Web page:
More upside-down wisdom from Jesus...

NOTE:  My worship notes for this coming Sunday, November 16, 2014.


When I was a young rock’n’roller in high school – far more interested in music and, oddly enough, church than almost anything else – there was an infectious song on the radio by The Doors called “People Are Strange.” I loved it.  It was catchy and weird at the same time.  Its lyrics seemed to offer a critique of the status quo that resonated with everyone who felt like an outsider back in the day. And the way the song was played – the instrumentation – was a combination of creepy electric guitar set against a German Weimar Republic cabaret-like piano riff that evoked a peculiar sense for those who connected with the song that we were on a journey carrying us through our wounds towards a mystical wisdom that was as sacred as it was unsettling.

With almost no warning it began by telling us that what is ordinary to some feels distorted to the stranger:

People are strange when you're a stranger, 
faces look ugly when you're alone 
Women seem wicked when you're unwanted 
Streets are uneven when you're down

And then, over and over, with disturbing guitar blasts and abrupt, staccato pauses came the refrain proclaimed that:

When you're strange: faces come out of the rain - when you're strange 
No one remembers your name - when you're strange… 

Reading both Old and New Testaments lessons for this week took me right back to that song:  these are strange, weird, disturbing and upside down stories for most of us – and they invite us to become strange, weird and upside down people in the culture we inhabit. For these stories are about claiming a Christ-like consciousness that make us uncomfortable with the status quo. In fact, these stories intentionally up-end what we think we know about the way of the Lord.

+  They call into question what is obvious and ask us to go deeper; they insist that a literal reading of events does not include the whole, hidden and grace-filled truth of God; and they demand a measure of humility for us all.

+ These stories, especially the gospel, tell us to pay attention to what is being revealed about ourselves and how we envision the Lord; for what we think about God is often how we live and act in the world.

This parable is not really about stewardship – although there is something here about how we manage and share our gifts and abilities faithfully – but I think this is much more a lesson about who we understand God to be and how that shapes our actions in the world.  As I get it, the key is to be found in the words and the actions of the third servant.  So what I want to do this morning is:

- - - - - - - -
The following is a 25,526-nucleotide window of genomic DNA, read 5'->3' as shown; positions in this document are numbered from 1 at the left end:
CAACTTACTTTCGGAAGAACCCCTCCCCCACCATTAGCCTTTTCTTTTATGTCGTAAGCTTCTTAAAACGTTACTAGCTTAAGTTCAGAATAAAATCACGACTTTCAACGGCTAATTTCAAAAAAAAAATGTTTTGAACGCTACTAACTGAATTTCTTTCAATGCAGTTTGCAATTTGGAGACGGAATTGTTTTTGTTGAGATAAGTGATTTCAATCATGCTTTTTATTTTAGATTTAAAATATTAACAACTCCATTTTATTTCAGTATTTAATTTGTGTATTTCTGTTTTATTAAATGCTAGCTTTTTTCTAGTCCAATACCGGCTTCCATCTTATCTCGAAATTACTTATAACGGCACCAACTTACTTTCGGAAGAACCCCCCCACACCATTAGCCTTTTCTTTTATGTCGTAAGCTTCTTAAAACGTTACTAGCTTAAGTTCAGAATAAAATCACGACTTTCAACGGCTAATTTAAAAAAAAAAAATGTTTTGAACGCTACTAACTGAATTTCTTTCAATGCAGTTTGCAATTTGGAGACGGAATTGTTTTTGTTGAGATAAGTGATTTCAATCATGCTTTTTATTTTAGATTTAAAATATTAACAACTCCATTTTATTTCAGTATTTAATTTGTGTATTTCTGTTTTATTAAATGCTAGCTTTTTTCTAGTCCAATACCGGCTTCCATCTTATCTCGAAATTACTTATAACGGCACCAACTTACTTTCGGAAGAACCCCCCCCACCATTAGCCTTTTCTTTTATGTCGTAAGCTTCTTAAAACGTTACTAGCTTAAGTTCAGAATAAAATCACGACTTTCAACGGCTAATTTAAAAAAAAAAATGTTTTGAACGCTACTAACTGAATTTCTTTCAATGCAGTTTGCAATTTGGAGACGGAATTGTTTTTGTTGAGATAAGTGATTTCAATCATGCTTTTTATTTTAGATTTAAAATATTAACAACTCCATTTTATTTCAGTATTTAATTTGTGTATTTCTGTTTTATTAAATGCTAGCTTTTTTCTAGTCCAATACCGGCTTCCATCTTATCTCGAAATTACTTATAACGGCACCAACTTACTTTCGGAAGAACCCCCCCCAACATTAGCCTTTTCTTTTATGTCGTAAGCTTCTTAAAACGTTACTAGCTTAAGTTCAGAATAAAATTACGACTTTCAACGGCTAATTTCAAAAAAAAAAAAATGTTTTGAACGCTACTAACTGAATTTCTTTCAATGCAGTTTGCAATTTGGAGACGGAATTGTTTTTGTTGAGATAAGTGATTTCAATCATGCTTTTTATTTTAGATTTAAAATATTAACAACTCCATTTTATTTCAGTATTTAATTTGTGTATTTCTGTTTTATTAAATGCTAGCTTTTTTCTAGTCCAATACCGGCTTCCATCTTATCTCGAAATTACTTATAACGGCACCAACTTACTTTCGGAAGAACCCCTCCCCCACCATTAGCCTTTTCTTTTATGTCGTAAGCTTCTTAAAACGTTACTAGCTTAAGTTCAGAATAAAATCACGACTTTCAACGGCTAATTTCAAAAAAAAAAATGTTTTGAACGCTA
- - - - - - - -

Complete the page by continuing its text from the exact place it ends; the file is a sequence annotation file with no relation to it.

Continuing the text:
+ First, review the context and nuances of this puzzling parable paying particular attention to what the third servant says and does with his gift.

+ Second, playfully explore with you what Jesus tells us about the nature of God because Christ stands as a clear alternative to most of our deepest fears and superstitions about the Lord.

+ And third consider out loud some of this story’s implications for us as a congregation; are we eager to bring God’s good news to other strangers in our community by how we live or are we content to be confused or even afraid to go public with God’s grace?

Now if you want you can follow along with me in the Bible that is sitting alongside your hymn book in the pew rack as I review this story in Matthew 25, ok? At least the following insights are important as I grapple with this strange story: First, most of us want to see the land owner who is going on a trip in this story as the symbolic image of God or JesusAnd that’s ok as far as it goes, but unless we are willing to go beyond the obvious, the end of this story becomes problematic.  You see, we’re not given any information about the land owner’s character or demeanor at the outset of this parable. We’re just told that the Lord – kyrios – is going on a trip and decides to give three of his slaves different gifts of money before his departure.

+ The story calls these gifts talents from the Greek word talanton. A talent in first century Palestine was about 75-96 pounds of silver – an enormous amount of money – that was the equivalent of 20 years of work for the average laborer.  That means to one servant the owner gave wages for 100 years, to another wages for 40 years and to the third wages for 20 years.

+ And we should note that these talents were not a loan but an outright gift. One scholar writes: The verb paradidomi usually means, "To give or hand over" and seems to imply, "giving up control of.”  So these servants weren’t so much entrusted with this money – like a steward who would need to manage the funds – they were actually given gifts to own.

And I think we can surmise this to be true because at the end of the story not only did the servants retain the silver as their own property – they weren’t asked to give it back – but the talent given to the third servant was taken away and given as property to the first.  

So let me ask you what you are thinking and feeling about this being a story of gifts?  What IS a gift? 

+ Are there strings and conditions upon a gift freely given? How do you feel when you are given a beautiful and valuable gift?

One of the upside-down aspects of this story to me is the challenge to consider
it a “parable about the graciousness of the master and how we respond to it.” (Brian Stoffregen) Another insight is that this isn’t a story about how we earn our way into heaven or show God how wise and creative we are with the gifts we’ve been given so that we deserve salvation; no, this is more about the fact that none of us are the same – and we should deal with this truth honestly and faithfully.

+ The text tells us that the master gave his servants gifts according to each person’s ability – dynamis in Greek – and that holds some fascinating implications, don’t you think?

+ There are neither value judgments nor moral conclusions in our differing abilities, just the statement of fact:  people are created differently according to God’s wisdom.